Whatever it takes – it’s a ‘no’ to xenophobia
There is a Zulu gospel song that says ‘ singabahambayo thina kulomhlaba, kepha siya ekhaya ezulwini’, which translates as ‘we are all foreigners or travellers on this earth, and we are all heading to heaven’. I am convinced that none of those xenophobic people and the culprits who committed the April attacks against immigrants in South Africa would want to head to hell. The majority of South Africans are people of diverse faiths, and some of us also even honour our dead ancestors that we believe guide or protect us. To some extent, we are all related as Africans. As a Zulu woman, my ancestral roots include a Malawian grandfather who came to seek work in South Africa in the 1940s. At that time, no one even thought of attacking foreign nationals, as our enemy was the oppressor. My grandfather was a great tailor, and he created jobs for locals. We have come a long way. Our late president Nelson Mandela once commented about the killing of Zulus and Xhosas in Boipatong. When he addressed people who were grieving and those who did the killing, he reminded them that when he came looking for a job in the gold mines as a Xhosa in what was then called Transvaal, he was welcomed. Although the hostel dwelling he lived in was divided between South African ethnic groups – Zulus, Xhosas and Sothos – they were all miners. But the potential of tension was there, even then. Kwa-zulu Natal has had a very violent past. The 2015 xenophobic attacks we saw starting in Kwazulu-natal Province echo how the 1980s ‘black-on-black’ violence hit communities there. At that time, people were creating homemade guns to kill each other. The only difference this time is the weaponry has been replaced by knives and abusive words.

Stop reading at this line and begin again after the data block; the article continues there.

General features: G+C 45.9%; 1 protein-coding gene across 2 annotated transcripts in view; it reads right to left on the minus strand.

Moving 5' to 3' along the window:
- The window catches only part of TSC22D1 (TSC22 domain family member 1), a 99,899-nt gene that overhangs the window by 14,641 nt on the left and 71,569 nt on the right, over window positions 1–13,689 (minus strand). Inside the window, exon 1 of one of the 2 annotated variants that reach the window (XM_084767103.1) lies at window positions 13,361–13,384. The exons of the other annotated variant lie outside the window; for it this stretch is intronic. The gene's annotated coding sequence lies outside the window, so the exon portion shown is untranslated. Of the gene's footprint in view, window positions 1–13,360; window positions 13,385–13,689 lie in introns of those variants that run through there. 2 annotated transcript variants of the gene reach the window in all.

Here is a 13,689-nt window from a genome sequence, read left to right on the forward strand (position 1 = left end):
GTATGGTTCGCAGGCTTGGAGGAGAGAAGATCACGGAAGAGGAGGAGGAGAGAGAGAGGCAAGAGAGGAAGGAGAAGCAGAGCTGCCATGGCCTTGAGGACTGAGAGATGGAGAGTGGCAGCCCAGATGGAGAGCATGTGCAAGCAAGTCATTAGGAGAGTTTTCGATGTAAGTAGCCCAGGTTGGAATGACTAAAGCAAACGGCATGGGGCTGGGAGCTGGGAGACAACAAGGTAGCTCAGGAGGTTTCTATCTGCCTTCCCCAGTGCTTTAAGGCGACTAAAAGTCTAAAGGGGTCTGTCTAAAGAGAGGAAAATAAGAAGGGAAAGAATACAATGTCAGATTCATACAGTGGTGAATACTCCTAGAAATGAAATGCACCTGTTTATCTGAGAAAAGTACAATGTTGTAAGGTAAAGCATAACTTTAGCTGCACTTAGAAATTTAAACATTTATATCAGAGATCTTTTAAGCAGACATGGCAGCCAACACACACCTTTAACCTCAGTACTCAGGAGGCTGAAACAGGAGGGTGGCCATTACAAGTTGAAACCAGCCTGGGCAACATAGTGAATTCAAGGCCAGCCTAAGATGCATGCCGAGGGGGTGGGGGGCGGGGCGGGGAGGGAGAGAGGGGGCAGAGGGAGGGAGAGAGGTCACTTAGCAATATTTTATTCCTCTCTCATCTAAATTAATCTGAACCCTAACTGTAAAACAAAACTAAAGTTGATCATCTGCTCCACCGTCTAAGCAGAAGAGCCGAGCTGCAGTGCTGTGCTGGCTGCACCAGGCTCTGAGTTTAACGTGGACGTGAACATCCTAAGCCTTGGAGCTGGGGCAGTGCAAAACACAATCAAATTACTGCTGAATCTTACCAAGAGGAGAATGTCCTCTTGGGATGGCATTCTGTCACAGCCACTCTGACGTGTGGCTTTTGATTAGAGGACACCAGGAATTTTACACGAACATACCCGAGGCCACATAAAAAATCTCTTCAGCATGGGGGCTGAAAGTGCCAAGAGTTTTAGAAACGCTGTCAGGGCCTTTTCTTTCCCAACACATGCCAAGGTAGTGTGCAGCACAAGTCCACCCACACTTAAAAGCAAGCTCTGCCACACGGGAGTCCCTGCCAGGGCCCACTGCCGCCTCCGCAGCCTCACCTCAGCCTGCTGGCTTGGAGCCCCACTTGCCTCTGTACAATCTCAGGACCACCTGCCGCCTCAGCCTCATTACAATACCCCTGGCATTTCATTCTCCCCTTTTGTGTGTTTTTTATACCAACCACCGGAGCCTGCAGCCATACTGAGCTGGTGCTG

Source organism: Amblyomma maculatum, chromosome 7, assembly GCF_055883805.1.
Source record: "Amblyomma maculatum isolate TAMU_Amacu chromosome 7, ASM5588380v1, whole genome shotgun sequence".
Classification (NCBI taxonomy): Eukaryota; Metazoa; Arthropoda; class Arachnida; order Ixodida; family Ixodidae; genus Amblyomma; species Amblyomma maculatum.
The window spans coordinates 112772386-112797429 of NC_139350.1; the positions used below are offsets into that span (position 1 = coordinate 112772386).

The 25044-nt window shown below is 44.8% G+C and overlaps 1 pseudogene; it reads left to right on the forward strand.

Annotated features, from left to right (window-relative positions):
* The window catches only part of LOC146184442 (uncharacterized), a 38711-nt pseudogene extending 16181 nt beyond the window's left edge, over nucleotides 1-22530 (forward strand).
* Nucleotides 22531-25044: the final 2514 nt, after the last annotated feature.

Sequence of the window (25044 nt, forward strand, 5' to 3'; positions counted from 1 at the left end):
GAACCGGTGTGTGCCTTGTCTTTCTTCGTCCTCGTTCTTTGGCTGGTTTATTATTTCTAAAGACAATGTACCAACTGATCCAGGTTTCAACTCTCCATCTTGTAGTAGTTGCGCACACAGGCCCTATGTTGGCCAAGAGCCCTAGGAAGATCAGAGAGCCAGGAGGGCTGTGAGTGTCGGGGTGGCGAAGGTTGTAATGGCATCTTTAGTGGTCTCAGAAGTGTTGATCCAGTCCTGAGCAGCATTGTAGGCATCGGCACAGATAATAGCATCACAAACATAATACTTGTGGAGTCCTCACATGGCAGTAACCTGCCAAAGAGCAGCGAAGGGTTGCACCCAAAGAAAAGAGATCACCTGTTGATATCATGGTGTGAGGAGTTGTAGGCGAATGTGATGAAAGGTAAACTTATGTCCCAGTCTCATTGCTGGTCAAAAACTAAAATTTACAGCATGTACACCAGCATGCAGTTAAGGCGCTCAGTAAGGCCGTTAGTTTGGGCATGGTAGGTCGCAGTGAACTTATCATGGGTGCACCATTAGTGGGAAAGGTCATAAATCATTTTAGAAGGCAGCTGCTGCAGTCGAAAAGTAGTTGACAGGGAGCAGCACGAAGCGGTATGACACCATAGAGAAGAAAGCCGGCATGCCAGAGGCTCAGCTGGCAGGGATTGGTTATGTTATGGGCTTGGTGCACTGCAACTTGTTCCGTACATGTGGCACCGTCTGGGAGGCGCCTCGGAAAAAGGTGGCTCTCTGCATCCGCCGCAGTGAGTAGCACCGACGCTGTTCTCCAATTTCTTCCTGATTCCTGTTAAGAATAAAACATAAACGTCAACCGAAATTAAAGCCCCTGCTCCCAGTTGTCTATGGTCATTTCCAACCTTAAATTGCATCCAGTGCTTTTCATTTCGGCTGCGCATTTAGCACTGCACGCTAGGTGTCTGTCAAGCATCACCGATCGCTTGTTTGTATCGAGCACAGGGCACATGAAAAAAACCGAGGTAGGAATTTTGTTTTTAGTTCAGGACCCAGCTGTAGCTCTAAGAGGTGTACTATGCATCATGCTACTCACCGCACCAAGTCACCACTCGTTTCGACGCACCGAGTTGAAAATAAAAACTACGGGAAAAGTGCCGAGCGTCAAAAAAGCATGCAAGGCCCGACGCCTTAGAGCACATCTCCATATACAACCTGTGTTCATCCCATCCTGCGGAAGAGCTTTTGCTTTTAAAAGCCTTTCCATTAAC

The latest attacks on foreign nationals have exposed these unhealed wounds that were inflicted by the previous racist regime: selfhatred, internalised oppression and a state of victimhood. There is still a long walk to mental emancipation because the enemy is in our hearts now. However, we cannot justify repeating the same crimes as the previous oppressor. In part, the social protests were influenced by raised but unmet expectations. There are lots of South Africans who have never visited any part of this African continent and who have never even been outside of their home province. The arriving foreign nationals are associated with disgruntlement about slow service delivery and scarcity of jobs. Some foreign nationals actually create jobs for local people, but admitting that requires humility. Some black commentators in the street and on social media have raised valid points that as South Africans we have been berated as if we are all ‘bad black people’. These labels on local people – that they are lazy and too demanding because they feel entitled to strong labour rights – do not help. But maybe there is also a grain of truth in some of those labels that we have to work on. In the end, we all want one Africa and one love.